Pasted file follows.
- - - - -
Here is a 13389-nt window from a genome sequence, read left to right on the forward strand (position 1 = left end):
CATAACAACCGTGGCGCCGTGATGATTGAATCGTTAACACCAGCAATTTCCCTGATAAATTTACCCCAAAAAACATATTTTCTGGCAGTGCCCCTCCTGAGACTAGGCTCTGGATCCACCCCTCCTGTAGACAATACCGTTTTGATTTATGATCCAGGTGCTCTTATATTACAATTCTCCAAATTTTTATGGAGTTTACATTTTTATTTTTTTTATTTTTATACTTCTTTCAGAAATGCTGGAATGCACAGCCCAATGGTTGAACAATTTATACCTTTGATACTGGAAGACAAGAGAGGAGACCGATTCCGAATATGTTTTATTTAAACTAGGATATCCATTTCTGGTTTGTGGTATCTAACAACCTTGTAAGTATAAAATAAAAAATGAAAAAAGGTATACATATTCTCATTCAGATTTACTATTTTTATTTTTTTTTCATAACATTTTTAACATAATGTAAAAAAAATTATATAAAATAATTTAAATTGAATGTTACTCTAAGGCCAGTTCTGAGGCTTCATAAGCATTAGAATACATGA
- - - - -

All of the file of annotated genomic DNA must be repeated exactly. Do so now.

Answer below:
Here is a 13389-nt window from a genome sequence, read left to right on the forward strand (position 1 = left end):
CATAACAACCGTGGCGCCGTGATGATTGAATCGTTAACACCAGCAATTTCCCTGATAAATTTACCCCAAAAAACATATTTTCTGGCAGTGCCCCTCCTGAGACTAGGCTCTGGATCCACCCCTCCTGTAGACAATACCGTTTTGATTTATGATCCAGGTGCTCTTATATTACAATTCTCCAAATTTTTATGGAGTTTACATTTTTATTTTTTTTATTTTTATACTTCTTTCAGAAATGCTGGAATGCACAGCCCAATGGTTGAACAATTTATACCTTTGATACTGGAAGACAAGAGAGGAGACCGATTCCGAATATGTTTTATTTAAACTAGGATATCCATTTCTGGTTTGTGGTATCTAACAACCTTGTAAGTATAAAATAAAAAATGAAAAAAGGTATACATATTCTCATTCAGATTTACTATTTTTATTTTTTTTTCATAACATTTTTAACATAATGTAAAAAAAATTATATAAAATAATTTAAATTGAATGTTACTCTAAGGCCAGTTCTGAGGCTTCATAAGCATTAGAATACATGA